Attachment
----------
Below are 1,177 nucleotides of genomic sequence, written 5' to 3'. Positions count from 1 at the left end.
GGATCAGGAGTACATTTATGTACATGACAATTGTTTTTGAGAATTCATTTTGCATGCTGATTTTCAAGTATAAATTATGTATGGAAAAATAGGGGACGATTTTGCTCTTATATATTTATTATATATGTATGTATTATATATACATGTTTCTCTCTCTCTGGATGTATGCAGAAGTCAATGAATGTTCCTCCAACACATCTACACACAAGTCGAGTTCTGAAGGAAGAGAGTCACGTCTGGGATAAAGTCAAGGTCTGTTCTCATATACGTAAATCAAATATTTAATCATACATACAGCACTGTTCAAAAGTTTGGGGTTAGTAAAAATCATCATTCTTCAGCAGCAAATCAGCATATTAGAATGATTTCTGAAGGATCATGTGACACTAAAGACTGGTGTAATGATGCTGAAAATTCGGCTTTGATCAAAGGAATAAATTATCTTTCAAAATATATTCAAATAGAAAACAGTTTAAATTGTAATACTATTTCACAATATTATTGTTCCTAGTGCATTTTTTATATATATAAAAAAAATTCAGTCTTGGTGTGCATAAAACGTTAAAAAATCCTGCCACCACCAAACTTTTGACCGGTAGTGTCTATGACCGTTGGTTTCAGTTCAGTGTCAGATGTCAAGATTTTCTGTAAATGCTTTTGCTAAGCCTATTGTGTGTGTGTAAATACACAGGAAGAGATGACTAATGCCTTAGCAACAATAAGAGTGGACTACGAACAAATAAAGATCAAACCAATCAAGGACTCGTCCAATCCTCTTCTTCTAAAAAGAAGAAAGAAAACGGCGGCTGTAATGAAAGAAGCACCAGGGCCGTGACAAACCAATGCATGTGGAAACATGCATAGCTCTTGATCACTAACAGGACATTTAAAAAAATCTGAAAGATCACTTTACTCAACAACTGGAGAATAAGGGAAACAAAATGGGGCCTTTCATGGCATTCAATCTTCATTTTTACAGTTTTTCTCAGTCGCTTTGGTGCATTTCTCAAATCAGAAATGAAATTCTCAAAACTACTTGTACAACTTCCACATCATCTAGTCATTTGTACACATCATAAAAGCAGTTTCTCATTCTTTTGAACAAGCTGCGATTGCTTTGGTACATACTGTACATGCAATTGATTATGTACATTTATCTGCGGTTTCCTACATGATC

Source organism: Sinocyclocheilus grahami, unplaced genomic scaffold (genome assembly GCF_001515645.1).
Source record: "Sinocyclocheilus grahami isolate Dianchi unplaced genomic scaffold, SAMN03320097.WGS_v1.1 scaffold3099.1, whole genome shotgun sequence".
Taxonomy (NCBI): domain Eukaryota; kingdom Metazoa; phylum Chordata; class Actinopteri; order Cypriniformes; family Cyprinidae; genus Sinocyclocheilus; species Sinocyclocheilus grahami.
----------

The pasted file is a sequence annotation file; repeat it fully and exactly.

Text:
Below are 1,177 nucleotides of genomic sequence, written 5' to 3'. Positions count from 1 at the left end.
GGATCAGGAGTACATTTATGTACATGACAATTGTTTTTGAGAATTCATTTTGCATGCTGATTTTCAAGTATAAATTATGTATGGAAAAATAGGGGACGATTTTGCTCTTATATATTTATTATATATGTATGTATTATATATACATGTTTCTCTCTCTCTGGATGTATGCAGAAGTCAATGAATGTTCCTCCAACACATCTACACACAAGTCGAGTTCTGAAGGAAGAGAGTCACGTCTGGGATAAAGTCAAGGTCTGTTCTCATATACGTAAATCAAATATTTAATCATACATACAGCACTGTTCAAAAGTTTGGGGTTAGTAAAAATCATCATTCTTCAGCAGCAAATCAGCATATTAGAATGATTTCTGAAGGATCATGTGACACTAAAGACTGGTGTAATGATGCTGAAAATTCGGCTTTGATCAAAGGAATAAATTATCTTTCAAAATATATTCAAATAGAAAACAGTTTAAATTGTAATACTATTTCACAATATTATTGTTCCTAGTGCATTTTTTATATATATAAAAAAAATTCAGTCTTGGTGTGCATAAAACGTTAAAAAATCCTGCCACCACCAAACTTTTGACCGGTAGTGTCTATGACCGTTGGTTTCAGTTCAGTGTCAGATGTCAAGATTTTCTGTAAATGCTTTTGCTAAGCCTATTGTGTGTGTGTAAATACACAGGAAGAGATGACTAATGCCTTAGCAACAATAAGAGTGGACTACGAACAAATAAAGATCAAACCAATCAAGGACTCGTCCAATCCTCTTCTTCTAAAAAGAAGAAAGAAAACGGCGGCTGTAATGAAAGAAGCACCAGGGCCGTGACAAACCAATGCATGTGGAAACATGCATAGCTCTTGATCACTAACAGGACATTTAAAAAAATCTGAAAGATCACTTTACTCAACAACTGGAGAATAAGGGAAACAAAATGGGGCCTTTCATGGCATTCAATCTTCATTTTTACAGTTTTTCTCAGTCGCTTTGGTGCATTTCTCAAATCAGAAATGAAATTCTCAAAACTACTTGTACAACTTCCACATCATCTAGTCATTTGTACACATCATAAAAGCAGTTTCTCATTCTTTTGAACAAGCTGCGATTGCTTTGGTACATACTGTACATGCAATTGATTATGTACATTTATCTGCGGTTTCCTACATGATC

Source organism: Sinocyclocheilus grahami, unplaced genomic scaffold (genome assembly GCF_001515645.1).
Source record: "Sinocyclocheilus grahami isolate Dianchi unplaced genomic scaffold, SAMN03320097.WGS_v1.1 scaffold3099.1, whole genome shotgun sequence".
Taxonomy (NCBI): domain Eukaryota; kingdom Metazoa; phylum Chordata; class Actinopteri; order Cypriniformes; family Cyprinidae; genus Sinocyclocheilus; species Sinocyclocheilus grahami.